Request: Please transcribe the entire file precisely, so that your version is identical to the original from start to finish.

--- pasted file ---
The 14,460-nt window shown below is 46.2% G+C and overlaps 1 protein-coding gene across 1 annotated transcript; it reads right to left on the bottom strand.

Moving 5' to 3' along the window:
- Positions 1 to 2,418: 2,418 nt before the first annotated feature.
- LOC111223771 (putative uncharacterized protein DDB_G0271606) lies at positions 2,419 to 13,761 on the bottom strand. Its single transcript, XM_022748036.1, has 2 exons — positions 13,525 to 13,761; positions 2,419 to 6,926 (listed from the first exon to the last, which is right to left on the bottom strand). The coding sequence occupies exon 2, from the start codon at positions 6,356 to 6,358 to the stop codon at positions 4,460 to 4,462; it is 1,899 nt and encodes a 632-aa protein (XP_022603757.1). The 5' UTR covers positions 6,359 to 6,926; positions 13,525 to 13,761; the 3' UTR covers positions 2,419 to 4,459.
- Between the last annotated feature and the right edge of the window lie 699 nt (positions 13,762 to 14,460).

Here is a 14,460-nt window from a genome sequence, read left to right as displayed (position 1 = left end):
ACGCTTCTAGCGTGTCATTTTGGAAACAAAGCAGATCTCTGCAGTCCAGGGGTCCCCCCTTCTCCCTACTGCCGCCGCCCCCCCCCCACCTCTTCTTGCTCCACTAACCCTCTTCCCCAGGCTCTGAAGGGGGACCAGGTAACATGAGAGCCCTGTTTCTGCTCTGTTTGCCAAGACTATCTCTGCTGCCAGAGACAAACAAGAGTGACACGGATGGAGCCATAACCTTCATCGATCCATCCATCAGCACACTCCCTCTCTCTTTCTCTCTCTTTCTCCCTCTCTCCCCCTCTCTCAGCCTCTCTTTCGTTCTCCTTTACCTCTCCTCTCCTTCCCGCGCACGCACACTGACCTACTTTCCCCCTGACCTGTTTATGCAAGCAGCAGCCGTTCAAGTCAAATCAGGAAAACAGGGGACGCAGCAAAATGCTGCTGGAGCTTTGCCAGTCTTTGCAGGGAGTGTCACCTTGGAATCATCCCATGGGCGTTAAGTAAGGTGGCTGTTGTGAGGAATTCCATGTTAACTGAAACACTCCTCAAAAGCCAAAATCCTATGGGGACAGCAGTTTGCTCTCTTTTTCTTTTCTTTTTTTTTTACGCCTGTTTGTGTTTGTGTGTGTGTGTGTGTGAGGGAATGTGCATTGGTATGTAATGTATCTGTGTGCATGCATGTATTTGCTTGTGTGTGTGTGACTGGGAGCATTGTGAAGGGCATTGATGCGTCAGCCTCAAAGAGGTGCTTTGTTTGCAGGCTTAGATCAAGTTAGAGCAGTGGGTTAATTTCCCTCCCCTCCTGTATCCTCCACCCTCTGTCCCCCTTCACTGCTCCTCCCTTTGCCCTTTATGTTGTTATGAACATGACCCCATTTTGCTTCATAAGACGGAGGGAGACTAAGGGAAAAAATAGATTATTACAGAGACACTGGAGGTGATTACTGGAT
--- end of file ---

The 14,460-nt window shown below is 46.2% G+C and overlaps 1 protein-coding gene across 1 annotated transcript; it reads right to left on the bottom strand.

Moving 5' to 3' along the window:
- Positions 1 to 2,418: 2,418 nt before the first annotated feature.
- LOC111223771 (putative uncharacterized protein DDB_G0271606) lies at positions 2,419 to 13,761 on the bottom strand. Its single transcript, XM_022748036.1, has 2 exons — positions 13,525 to 13,761; positions 2,419 to 6,926 (listed from the first exon to the last, which is right to left on the bottom strand). The coding sequence occupies exon 2, from the start codon at positions 6,356 to 6,358 to the stop codon at positions 4,460 to 4,462; it is 1,899 nt and encodes a 632-aa protein (XP_022603757.1). The 5' UTR covers positions 6,359 to 6,926; positions 13,525 to 13,761; the 3' UTR covers positions 2,419 to 4,459.
- Between the last annotated feature and the right edge of the window lie 699 nt (positions 13,762 to 14,460).

Here is a 14,460-nt window from a genome sequence, read left to right as displayed (position 1 = left end):
ACGCTTCTAGCGTGTCATTTTGGAAACAAAGCAGATCTCTGCAGTCCAGGGGTCCCCCCTTCTCCCTACTGCCGCCGCCCCCCCCCCACCTCTTCTTGCTCCACTAACCCTCTTCCCCAGGCTCTGAAGGGGGACCAGGTAACATGAGAGCCCTGTTTCTGCTCTGTTTGCCAAGACTATCTCTGCTGCCAGAGACAAACAAGAGTGACACGGATGGAGCCATAACCTTCATCGATCCATCCATCAGCACACTCCCTCTCTCTTTCTCTCTCTTTCTCCCTCTCTCCCCCTCTCTCAGCCTCTCTTTCGTTCTCCTTTACCTCTCCTCTCCTTCCCGCGCACGCACACTGACCTACTTTCCCCCTGACCTGTTTATGCAAGCAGCAGCCGTTCAAGTCAAATCAGGAAAACAGGGGACGCAGCAAAATGCTGCTGGAGCTTTGCCAGTCTTTGCAGGGAGTGTCACCTTGGAATCATCCCATGGGCGTTAAGTAAGGTGGCTGTTGTGAGGAATTCCATGTTAACTGAAACACTCCTCAAAAGCCAAAATCCTATGGGGACAGCAGTTTGCTCTCTTTTTCTTTTCTTTTTTTTTTACGCCTGTTTGTGTTTGTGTGTGTGTGTGTGTGAGGGAATGTGCATTGGTATGTAATGTATCTGTGTGCATGCATGTATTTGCTTGTGTGTGTGTGACTGGGAGCATTGTGAAGGGCATTGATGCGTCAGCCTCAAAGAGGTGCTTTGTTTGCAGGCTTAGATCAAGTTAGAGCAGTGGGTTAATTTCCCTCCCCTCCTGTATCCTCCACCCTCTGTCCCCCTTCACTGCTCCTCCCTTTGCCCTTTATGTTGTTATGAACATGACCCCATTTTGCTTCATAAGACGGAGGGAGACTAAGGGAAAAAATAGATTATTACAGAGACACTGGAGGTGATTACTGGAT